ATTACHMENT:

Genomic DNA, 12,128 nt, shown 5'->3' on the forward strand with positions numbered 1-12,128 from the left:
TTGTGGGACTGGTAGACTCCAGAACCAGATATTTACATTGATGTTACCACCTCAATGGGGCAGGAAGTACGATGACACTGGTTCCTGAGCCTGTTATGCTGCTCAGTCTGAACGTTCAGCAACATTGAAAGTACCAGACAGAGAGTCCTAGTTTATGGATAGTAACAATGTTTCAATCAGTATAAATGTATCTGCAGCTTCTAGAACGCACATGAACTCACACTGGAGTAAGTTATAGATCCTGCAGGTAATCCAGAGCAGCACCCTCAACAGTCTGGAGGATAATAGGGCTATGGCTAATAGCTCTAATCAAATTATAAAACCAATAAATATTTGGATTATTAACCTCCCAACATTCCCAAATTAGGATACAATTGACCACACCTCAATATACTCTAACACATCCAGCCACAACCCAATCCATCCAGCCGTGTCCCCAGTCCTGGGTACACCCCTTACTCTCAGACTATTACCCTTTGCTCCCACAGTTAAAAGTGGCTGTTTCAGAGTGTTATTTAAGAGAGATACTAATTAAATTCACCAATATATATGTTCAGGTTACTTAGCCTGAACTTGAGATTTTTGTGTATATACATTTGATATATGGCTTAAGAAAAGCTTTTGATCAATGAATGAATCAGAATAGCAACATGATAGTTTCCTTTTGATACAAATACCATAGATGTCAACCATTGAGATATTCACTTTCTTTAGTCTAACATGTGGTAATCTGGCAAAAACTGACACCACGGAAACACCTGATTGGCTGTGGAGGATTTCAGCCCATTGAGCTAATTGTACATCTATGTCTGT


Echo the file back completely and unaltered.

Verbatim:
Genomic DNA, 12,128 nt, shown 5'->3' on the forward strand with positions numbered 1-12,128 from the left:
TTGTGGGACTGGTAGACTCCAGAACCAGATATTTACATTGATGTTACCACCTCAATGGGGCAGGAAGTACGATGACACTGGTTCCTGAGCCTGTTATGCTGCTCAGTCTGAACGTTCAGCAACATTGAAAGTACCAGACAGAGAGTCCTAGTTTATGGATAGTAACAATGTTTCAATCAGTATAAATGTATCTGCAGCTTCTAGAACGCACATGAACTCACACTGGAGTAAGTTATAGATCCTGCAGGTAATCCAGAGCAGCACCCTCAACAGTCTGGAGGATAATAGGGCTATGGCTAATAGCTCTAATCAAATTATAAAACCAATAAATATTTGGATTATTAACCTCCCAACATTCCCAAATTAGGATACAATTGACCACACCTCAATATACTCTAACACATCCAGCCACAACCCAATCCATCCAGCCGTGTCCCCAGTCCTGGGTACACCCCTTACTCTCAGACTATTACCCTTTGCTCCCACAGTTAAAAGTGGCTGTTTCAGAGTGTTATTTAAGAGAGATACTAATTAAATTCACCAATATATATGTTCAGGTTACTTAGCCTGAACTTGAGATTTTTGTGTATATACATTTGATATATGGCTTAAGAAAAGCTTTTGATCAATGAATGAATCAGAATAGCAACATGATAGTTTCCTTTTGATACAAATACCATAGATGTCAACCATTGAGATATTCACTTTCTTTAGTCTAACATGTGGTAATCTGGCAAAAACTGACACCACGGAAACACCTGATTGGCTGTGGAGGATTTCAGCCCATTGAGCTAATTGTACATCTATGTCTGT